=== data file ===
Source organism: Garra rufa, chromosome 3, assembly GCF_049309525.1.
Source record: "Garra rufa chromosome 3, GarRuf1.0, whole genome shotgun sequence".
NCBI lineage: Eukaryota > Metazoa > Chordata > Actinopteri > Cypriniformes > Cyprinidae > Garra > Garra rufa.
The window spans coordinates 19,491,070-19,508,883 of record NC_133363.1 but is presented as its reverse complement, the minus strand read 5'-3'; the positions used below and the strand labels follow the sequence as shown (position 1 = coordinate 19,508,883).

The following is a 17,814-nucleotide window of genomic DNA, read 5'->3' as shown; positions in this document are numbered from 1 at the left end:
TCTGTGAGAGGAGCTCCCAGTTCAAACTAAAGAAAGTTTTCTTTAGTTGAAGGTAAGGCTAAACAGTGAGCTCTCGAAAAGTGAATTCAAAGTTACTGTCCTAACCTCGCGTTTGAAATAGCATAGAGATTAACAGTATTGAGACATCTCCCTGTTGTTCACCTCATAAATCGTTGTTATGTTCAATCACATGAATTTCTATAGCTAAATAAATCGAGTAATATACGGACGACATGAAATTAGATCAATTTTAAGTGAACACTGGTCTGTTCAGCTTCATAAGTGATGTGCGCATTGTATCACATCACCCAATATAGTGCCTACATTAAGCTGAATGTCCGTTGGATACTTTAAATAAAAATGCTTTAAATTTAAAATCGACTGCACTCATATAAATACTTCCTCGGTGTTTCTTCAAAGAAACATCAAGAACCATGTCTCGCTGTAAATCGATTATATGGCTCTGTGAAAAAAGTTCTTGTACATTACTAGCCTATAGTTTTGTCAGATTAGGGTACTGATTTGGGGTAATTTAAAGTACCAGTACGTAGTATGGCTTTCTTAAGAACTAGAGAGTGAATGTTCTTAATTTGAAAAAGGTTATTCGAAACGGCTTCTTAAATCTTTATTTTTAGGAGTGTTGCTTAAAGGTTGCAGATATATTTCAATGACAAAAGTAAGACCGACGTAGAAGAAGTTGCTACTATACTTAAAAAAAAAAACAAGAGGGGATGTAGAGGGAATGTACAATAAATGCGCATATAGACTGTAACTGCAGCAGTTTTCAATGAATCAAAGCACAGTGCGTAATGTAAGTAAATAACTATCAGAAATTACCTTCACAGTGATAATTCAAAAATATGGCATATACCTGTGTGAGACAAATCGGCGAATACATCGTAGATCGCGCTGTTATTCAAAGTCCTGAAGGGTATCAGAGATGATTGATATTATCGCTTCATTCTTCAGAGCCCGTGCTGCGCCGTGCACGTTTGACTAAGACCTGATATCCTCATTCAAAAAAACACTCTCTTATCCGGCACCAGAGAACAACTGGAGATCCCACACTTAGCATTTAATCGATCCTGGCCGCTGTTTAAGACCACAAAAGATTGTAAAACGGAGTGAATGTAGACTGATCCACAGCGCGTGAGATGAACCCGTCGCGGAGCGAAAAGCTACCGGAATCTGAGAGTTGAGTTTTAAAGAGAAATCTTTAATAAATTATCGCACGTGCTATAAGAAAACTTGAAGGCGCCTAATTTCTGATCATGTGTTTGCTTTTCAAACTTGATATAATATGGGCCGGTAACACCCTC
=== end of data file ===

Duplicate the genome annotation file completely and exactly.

Source organism: Garra rufa, chromosome 3, assembly GCF_049309525.1.
Source record: "Garra rufa chromosome 3, GarRuf1.0, whole genome shotgun sequence".
NCBI lineage: Eukaryota > Metazoa > Chordata > Actinopteri > Cypriniformes > Cyprinidae > Garra > Garra rufa.
The window spans coordinates 19,491,070-19,508,883 of record NC_133363.1 but is presented as its reverse complement, the minus strand read 5'-3'; the positions used below and the strand labels follow the sequence as shown (position 1 = coordinate 19,508,883).

The following is a 17,814-nucleotide window of genomic DNA, read 5'->3' as shown; positions in this document are numbered from 1 at the left end:
TCTGTGAGAGGAGCTCCCAGTTCAAACTAAAGAAAGTTTTCTTTAGTTGAAGGTAAGGCTAAACAGTGAGCTCTCGAAAAGTGAATTCAAAGTTACTGTCCTAACCTCGCGTTTGAAATAGCATAGAGATTAACAGTATTGAGACATCTCCCTGTTGTTCACCTCATAAATCGTTGTTATGTTCAATCACATGAATTTCTATAGCTAAATAAATCGAGTAATATACGGACGACATGAAATTAGATCAATTTTAAGTGAACACTGGTCTGTTCAGCTTCATAAGTGATGTGCGCATTGTATCACATCACCCAATATAGTGCCTACATTAAGCTGAATGTCCGTTGGATACTTTAAATAAAAATGCTTTAAATTTAAAATCGACTGCACTCATATAAATACTTCCTCGGTGTTTCTTCAAAGAAACATCAAGAACCATGTCTCGCTGTAAATCGATTATATGGCTCTGTGAAAAAAGTTCTTGTACATTACTAGCCTATAGTTTTGTCAGATTAGGGTACTGATTTGGGGTAATTTAAAGTACCAGTACGTAGTATGGCTTTCTTAAGAACTAGAGAGTGAATGTTCTTAATTTGAAAAAGGTTATTCGAAACGGCTTCTTAAATCTTTATTTTTAGGAGTGTTGCTTAAAGGTTGCAGATATATTTCAATGACAAAAGTAAGACCGACGTAGAAGAAGTTGCTACTATACTTAAAAAAAAAAACAAGAGGGGATGTAGAGGGAATGTACAATAAATGCGCATATAGACTGTAACTGCAGCAGTTTTCAATGAATCAAAGCACAGTGCGTAATGTAAGTAAATAACTATCAGAAATTACCTTCACAGTGATAATTCAAAAATATGGCATATACCTGTGTGAGACAAATCGGCGAATACATCGTAGATCGCGCTGTTATTCAAAGTCCTGAAGGGTATCAGAGATGATTGATATTATCGCTTCATTCTTCAGAGCCCGTGCTGCGCCGTGCACGTTTGACTAAGACCTGATATCCTCATTCAAAAAAACACTCTCTTATCCGGCACCAGAGAACAACTGGAGATCCCACACTTAGCATTTAATCGATCCTGGCCGCTGTTTAAGACCACAAAAGATTGTAAAACGGAGTGAATGTAGACTGATCCACAGCGCGTGAGATGAACCCGTCGCGGAGCGAAAAGCTACCGGAATCTGAGAGTTGAGTTTTAAAGAGAAATCTTTAATAAATTATCGCACGTGCTATAAGAAAACTTGAAGGCGCCTAATTTCTGATCATGTGTTTGCTTTTCAAACTTGATATAATATGGGCCGGTAACACCCTC